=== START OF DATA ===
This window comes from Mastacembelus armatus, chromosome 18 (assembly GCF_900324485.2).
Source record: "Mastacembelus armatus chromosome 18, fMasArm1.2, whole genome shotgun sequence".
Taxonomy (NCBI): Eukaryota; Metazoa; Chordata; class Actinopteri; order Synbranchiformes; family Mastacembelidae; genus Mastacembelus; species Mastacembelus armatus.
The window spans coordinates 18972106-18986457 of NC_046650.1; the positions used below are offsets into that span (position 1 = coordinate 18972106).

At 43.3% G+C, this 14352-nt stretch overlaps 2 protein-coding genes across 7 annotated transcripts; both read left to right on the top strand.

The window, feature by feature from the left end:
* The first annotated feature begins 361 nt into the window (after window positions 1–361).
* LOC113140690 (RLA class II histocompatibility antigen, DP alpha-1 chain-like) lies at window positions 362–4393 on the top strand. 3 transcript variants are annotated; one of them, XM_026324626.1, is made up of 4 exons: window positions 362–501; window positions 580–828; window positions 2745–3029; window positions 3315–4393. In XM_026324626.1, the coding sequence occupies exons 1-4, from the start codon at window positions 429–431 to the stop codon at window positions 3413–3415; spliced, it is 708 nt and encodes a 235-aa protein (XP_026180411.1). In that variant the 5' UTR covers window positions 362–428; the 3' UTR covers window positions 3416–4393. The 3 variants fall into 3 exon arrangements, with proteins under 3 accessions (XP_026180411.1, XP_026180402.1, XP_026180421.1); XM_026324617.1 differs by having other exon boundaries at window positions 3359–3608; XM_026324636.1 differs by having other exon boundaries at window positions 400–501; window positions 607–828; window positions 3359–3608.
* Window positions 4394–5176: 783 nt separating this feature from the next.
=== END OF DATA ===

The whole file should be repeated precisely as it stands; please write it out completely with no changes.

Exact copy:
This window comes from Mastacembelus armatus, chromosome 18 (assembly GCF_900324485.2).
Source record: "Mastacembelus armatus chromosome 18, fMasArm1.2, whole genome shotgun sequence".
Taxonomy (NCBI): Eukaryota; Metazoa; Chordata; class Actinopteri; order Synbranchiformes; family Mastacembelidae; genus Mastacembelus; species Mastacembelus armatus.
The window spans coordinates 18972106-18986457 of NC_046650.1; the positions used below are offsets into that span (position 1 = coordinate 18972106).

At 43.3% G+C, this 14352-nt stretch overlaps 2 protein-coding genes across 7 annotated transcripts; both read left to right on the top strand.

The window, feature by feature from the left end:
* The first annotated feature begins 361 nt into the window (after window positions 1–361).
* LOC113140690 (RLA class II histocompatibility antigen, DP alpha-1 chain-like) lies at window positions 362–4393 on the top strand. 3 transcript variants are annotated; one of them, XM_026324626.1, is made up of 4 exons: window positions 362–501; window positions 580–828; window positions 2745–3029; window positions 3315–4393. In XM_026324626.1, the coding sequence occupies exons 1-4, from the start codon at window positions 429–431 to the stop codon at window positions 3413–3415; spliced, it is 708 nt and encodes a 235-aa protein (XP_026180411.1). In that variant the 5' UTR covers window positions 362–428; the 3' UTR covers window positions 3416–4393. The 3 variants fall into 3 exon arrangements, with proteins under 3 accessions (XP_026180411.1, XP_026180402.1, XP_026180421.1); XM_026324617.1 differs by having other exon boundaries at window positions 3359–3608; XM_026324636.1 differs by having other exon boundaries at window positions 400–501; window positions 607–828; window positions 3359–3608.
* Window positions 4394–5176: 783 nt separating this feature from the next.